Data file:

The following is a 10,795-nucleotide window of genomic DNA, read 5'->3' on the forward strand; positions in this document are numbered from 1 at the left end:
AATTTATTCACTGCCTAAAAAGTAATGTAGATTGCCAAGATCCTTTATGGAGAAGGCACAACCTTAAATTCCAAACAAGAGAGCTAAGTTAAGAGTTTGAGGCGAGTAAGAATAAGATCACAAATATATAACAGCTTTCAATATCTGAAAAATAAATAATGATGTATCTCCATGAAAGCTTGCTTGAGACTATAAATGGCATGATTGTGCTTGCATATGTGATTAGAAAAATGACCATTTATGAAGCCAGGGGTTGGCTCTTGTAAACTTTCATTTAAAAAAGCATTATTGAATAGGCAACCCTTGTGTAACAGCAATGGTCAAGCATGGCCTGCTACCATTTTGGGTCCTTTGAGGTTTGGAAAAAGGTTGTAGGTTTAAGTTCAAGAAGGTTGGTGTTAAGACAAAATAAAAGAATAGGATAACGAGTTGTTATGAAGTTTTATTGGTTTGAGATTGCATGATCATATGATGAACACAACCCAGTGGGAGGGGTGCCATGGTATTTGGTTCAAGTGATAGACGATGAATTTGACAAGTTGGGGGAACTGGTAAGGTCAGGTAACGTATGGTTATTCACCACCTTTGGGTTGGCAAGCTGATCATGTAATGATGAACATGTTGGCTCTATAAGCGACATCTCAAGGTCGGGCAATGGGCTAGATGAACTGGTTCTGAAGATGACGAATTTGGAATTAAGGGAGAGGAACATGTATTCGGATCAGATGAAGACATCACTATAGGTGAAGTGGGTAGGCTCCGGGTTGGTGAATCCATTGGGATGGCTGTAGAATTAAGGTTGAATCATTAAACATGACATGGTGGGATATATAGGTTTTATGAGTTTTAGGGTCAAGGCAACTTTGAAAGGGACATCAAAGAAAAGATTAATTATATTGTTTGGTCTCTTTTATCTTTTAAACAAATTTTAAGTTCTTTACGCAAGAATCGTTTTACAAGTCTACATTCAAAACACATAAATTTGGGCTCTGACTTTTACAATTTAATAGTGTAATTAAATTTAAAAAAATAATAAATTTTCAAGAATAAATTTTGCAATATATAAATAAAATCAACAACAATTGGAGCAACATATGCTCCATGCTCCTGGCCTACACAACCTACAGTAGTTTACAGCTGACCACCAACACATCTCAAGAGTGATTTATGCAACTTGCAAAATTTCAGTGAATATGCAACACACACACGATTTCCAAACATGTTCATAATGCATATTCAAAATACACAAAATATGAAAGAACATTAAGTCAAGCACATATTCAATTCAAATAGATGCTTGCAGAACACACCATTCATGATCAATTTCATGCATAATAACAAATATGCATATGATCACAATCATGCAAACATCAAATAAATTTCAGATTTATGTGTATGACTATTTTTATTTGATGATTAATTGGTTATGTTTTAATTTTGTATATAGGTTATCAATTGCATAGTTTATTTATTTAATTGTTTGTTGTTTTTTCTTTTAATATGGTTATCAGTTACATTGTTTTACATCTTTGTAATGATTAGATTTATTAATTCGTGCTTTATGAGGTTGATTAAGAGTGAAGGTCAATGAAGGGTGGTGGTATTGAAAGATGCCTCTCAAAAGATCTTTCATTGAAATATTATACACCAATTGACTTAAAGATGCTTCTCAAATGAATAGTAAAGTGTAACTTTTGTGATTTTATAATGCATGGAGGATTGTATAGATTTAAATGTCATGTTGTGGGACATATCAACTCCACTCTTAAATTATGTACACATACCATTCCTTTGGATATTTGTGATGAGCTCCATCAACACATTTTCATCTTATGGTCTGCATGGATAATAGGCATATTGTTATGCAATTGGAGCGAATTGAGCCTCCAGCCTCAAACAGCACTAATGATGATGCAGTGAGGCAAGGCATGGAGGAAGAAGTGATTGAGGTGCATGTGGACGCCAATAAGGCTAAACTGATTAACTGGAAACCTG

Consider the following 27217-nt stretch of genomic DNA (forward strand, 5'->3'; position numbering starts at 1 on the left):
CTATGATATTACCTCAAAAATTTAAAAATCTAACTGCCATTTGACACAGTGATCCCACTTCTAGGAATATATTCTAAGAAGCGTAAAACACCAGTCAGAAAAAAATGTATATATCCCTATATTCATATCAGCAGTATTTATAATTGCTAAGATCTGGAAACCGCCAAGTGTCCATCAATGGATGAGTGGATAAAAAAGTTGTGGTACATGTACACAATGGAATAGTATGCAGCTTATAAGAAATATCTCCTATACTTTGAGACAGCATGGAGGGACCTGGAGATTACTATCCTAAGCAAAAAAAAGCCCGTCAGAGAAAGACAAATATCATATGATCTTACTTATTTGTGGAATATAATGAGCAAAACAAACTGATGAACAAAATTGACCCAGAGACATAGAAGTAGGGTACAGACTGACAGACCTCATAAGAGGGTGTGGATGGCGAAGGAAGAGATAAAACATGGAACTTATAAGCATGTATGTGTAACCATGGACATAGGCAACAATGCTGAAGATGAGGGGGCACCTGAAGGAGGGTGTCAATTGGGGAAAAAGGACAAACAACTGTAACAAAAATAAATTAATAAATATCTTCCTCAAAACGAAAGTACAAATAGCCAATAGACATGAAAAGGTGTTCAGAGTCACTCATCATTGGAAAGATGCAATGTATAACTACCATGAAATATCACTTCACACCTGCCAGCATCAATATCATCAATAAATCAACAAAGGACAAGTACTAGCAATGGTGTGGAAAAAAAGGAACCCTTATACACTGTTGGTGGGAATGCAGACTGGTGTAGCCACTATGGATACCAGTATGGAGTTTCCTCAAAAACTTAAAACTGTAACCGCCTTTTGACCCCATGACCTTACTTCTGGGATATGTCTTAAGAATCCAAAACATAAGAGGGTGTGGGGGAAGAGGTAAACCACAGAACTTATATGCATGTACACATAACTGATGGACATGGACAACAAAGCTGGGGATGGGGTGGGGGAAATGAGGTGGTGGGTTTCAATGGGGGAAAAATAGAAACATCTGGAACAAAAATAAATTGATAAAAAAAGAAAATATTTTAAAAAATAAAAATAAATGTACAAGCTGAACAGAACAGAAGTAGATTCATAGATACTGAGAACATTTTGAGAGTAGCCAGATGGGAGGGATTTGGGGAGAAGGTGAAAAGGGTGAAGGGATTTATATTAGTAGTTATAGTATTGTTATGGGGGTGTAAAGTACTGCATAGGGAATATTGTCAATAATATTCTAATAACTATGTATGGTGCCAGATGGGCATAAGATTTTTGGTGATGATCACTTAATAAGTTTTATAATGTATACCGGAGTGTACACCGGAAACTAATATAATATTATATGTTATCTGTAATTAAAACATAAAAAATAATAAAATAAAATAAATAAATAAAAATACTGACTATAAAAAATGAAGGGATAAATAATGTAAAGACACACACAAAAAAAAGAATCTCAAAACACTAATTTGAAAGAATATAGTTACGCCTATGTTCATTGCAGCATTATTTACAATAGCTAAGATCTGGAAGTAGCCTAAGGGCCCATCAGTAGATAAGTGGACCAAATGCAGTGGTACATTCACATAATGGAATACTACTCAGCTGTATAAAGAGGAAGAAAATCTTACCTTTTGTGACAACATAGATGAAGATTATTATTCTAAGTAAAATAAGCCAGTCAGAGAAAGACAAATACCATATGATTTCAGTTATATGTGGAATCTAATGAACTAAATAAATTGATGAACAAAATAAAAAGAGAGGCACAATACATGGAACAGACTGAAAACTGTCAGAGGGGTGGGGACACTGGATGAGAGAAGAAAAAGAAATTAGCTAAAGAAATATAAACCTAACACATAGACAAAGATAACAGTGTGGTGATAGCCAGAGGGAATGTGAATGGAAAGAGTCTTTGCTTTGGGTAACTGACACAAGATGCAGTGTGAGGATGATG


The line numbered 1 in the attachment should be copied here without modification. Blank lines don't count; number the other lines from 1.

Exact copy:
The following is a 10,795-nucleotide window of genomic DNA, read 5'->3' on the forward strand; positions in this document are numbered from 1 at the left end: